Box vs Dropbox – Overview
The main selling point of Box is that it’s a “secure file sharing” option. This feature is surely meant to set themselves apart from Dropbox, which came along a bit later but took off in popularity faster than Box could have imagined. In addition, Box offers mobile apps and a web app with simple drag-and-drop functionality to store and retrieve files. It’s very accessible and can be used by users of almost any computer skill level. The app also includes a unique “capture” function that allows you to shoot pictures and upload direct to the cloud, bypassing your device storage. That’s really handy for those who take a lot of snaps.
There’s great interoperability with other apps like Google Apps, Office 365, slack, Salesforce, and much more. This is great since it allows you to integrate this as a real part of your workflow instead of just another standalone app that takes some fiddling to use with your other stuff.
There are some great file sharing features available, which are great for small businesses using Box to store and share files that are being worked on. File versioning will allow users to edit files but will maintain previous versions on the server so that even if someone screws up your file, you can revert to a previous version. You can read more about Box in our in-depth Box Cloud Storage review.
Dropbox came along after Box, but they had an amazing viral burst of users after they did a campaign offering additional free storage to its users in their early days. Now, it’s still a great competitor.
Dropbox offers web and mobile apps, much like Box. You can upload files from your mobile device or even access your files on the go through their convenient viewer. And of course, you can download files as well.
Dropbox’s free plans are what made it popular, and they may be enough for a lot of users, but they have some great premium plans as well. Premium plans come with tons of great features and optional security measures that can be implemented. We discussed this more at length in our Dropbox review.
Dropbox has some great collaborative features, with the ability to collab in real time using Dropbox Paper or even Microsoft Office. Dropbox’s deal with Microsoft also enables opening Microsoft Office docs in Office Online straight from the Dropbox web app.
Box vs Dropbox – Prices & Features
Below is a basic overview of the pricing plans offerd by Box and Dropbox, respectively.
Box Pricing Plans
|Personal Pro||$10/month||100 GB|
|Business Starter||$5/user/month||100 GB|
Dropbox Pricing Plans
Dropbox is the clear winner. You get much more space per dollar with their plans. Also, Box has a 5 GB max file size, while Dropbox offers 10 GB. This could be a big difference for those working with video files. In addition, it may look like Box’s plans aren’t too terrible, but their business plans also require a minimum of three registered users which means you can multiply that number by 3 right off the bat.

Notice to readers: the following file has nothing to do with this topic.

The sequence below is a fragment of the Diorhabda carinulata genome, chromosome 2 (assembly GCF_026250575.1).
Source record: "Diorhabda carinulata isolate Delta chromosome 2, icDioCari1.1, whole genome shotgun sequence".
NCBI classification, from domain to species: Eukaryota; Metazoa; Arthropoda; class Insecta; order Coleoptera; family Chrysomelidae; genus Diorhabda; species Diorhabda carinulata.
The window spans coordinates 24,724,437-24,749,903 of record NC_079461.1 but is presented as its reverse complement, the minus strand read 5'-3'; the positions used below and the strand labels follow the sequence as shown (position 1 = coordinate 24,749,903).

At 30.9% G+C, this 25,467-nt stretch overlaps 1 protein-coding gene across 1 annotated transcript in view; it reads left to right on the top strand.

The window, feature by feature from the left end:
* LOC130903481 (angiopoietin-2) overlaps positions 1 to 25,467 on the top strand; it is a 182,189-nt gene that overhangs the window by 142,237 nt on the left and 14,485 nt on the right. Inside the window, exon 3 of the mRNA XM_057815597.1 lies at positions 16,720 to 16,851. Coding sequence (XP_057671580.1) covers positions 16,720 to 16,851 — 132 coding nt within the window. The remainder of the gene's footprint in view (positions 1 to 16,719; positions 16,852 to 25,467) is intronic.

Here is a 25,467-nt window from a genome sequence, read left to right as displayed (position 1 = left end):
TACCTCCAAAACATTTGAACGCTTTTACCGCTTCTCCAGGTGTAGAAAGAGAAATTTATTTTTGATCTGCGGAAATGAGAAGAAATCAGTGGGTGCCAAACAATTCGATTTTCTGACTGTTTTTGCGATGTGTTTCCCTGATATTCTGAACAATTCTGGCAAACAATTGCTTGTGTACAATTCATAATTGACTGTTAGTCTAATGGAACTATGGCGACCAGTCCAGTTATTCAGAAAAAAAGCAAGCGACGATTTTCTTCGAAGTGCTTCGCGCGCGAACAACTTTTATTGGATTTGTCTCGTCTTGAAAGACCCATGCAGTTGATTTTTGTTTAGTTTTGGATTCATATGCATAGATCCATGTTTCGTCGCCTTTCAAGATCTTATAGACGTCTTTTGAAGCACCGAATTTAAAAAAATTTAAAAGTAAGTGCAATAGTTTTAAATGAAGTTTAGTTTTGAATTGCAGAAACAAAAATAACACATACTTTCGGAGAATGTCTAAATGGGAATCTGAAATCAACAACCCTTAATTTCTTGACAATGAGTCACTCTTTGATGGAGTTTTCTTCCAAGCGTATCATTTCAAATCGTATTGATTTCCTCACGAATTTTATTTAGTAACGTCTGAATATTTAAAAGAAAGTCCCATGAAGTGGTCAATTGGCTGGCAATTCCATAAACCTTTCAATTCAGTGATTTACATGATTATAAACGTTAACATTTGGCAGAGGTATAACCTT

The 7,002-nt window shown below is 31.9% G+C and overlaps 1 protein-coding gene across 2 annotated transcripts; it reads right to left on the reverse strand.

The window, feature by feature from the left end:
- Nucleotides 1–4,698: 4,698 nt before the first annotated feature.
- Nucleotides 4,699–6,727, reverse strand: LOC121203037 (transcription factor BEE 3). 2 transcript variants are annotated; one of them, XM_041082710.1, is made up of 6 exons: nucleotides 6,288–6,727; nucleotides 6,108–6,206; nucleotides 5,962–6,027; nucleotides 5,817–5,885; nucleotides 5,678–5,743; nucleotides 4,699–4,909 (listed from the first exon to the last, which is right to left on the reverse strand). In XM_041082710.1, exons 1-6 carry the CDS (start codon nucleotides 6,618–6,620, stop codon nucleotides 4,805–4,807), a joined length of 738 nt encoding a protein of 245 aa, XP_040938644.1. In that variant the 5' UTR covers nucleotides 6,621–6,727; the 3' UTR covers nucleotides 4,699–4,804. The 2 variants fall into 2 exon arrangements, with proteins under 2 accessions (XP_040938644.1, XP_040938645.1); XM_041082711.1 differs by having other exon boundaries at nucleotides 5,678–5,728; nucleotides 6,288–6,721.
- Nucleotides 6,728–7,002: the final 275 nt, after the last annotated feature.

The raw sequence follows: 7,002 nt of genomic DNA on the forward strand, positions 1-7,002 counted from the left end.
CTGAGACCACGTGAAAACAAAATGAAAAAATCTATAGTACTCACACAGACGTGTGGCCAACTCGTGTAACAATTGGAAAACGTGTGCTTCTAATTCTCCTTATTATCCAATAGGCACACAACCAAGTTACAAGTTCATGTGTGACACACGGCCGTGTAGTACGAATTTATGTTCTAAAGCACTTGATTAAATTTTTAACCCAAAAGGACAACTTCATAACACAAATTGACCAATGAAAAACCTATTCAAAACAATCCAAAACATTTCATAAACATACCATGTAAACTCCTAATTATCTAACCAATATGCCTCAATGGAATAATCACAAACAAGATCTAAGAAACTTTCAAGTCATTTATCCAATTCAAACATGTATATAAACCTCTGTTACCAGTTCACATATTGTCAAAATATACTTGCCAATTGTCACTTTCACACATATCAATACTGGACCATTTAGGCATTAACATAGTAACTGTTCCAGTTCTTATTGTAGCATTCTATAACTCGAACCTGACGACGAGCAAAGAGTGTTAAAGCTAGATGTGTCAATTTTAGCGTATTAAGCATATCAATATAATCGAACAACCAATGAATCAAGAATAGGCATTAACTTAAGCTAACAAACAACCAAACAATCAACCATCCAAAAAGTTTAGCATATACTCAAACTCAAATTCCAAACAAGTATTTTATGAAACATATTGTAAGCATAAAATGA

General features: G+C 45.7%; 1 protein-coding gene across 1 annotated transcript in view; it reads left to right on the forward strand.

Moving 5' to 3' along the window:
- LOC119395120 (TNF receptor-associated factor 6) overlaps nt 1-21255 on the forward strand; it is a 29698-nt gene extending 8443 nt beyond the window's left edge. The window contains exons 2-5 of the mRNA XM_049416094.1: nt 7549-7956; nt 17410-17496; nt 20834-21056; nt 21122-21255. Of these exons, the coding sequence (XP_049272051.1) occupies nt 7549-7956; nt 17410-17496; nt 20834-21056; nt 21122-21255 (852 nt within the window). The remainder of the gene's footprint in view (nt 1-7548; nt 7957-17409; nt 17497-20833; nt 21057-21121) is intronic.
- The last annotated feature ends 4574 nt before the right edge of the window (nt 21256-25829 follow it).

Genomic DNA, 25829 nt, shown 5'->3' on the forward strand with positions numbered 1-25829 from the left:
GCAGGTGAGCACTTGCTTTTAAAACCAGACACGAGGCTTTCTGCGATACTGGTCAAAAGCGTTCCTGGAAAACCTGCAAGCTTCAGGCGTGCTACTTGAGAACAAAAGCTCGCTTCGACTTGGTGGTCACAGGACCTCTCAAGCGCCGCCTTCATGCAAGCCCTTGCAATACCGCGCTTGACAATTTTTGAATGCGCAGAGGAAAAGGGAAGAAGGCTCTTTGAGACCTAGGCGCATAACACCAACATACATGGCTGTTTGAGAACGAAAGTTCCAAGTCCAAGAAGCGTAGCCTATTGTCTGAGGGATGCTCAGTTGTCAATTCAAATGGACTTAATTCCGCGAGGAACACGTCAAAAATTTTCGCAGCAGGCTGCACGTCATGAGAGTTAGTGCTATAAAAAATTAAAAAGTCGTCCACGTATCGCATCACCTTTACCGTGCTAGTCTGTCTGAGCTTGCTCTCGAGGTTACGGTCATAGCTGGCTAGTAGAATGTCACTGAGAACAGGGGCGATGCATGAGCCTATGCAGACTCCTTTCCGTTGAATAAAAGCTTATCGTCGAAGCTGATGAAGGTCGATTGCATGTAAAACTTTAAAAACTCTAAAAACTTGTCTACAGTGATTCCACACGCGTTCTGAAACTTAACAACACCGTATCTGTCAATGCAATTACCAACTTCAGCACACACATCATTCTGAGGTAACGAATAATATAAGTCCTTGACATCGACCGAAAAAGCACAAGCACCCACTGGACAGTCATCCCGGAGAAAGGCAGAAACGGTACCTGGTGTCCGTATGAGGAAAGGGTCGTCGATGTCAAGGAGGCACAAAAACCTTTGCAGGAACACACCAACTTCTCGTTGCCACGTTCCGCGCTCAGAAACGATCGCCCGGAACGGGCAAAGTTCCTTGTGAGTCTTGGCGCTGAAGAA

With Dropbox, you can also earn additional storage with free plans, whereas with Box you’re just stuck with what they offer unless you upgrade.
Box vs Dropbox – Security
Box touts its security as its main selling point these days. So what do they offer? They clearly show their commitment to privacy by having no US servers. Instead, they opt for Canadian, Asian, European, and Australian servers. Customer-managed encryption keys are also an option for those who want their keys out of the hands of the Box staff.
Both Box and Dropbox offer 256-bit AES encryption and SSL file transfer security. Dropbox’s higher-tiered plans offer HIPAA compliance and more granular permission controls.
There’s no doubt that the security of Box is stronger and more developed than that of Dropbox, but that’s not to say Dropbox is insecure. They comply with standards and use a high level of encryption that would be more than sufficient for most.
Box vs Dropbox Additional Features
Box’s capture mode on their mobile app allows uploading pictures straight to the cloud from mobile devices. They have collaboration features sure to satisfy most business users.
Dropbox offers much of the same, but their collaboration is much more defined and works better with a variety of apps. Their business model has expanded to include many of the features Box offers, and they’ve been able to do a decent job of undercutting the price.
Box vs Dropbox Pros & Cons
Box Pros and Cons
- Extreme focus on security
- Good collaboration
- Great for businesses
- Less space per dollar
- 5 GB max file size
Dropbox Pros and Cons
- Integration with many other services
- Price per GB
- Good file versioning
- 10 GB file size limit
Overall, for the vast majority of people, Dropbox is more than enough bang for the buck. The storage per GB is much higher than Box, and you can even buy your way into better security if you’re dealing with highly confidential files, such as medical files requiring HIPAA compliance.
For those that require utmost peace of mind with their data, Box is a fine option, but for the rest you might as well futureproof yourself by going with Dropbox and getting all the storage you need at a lower cost.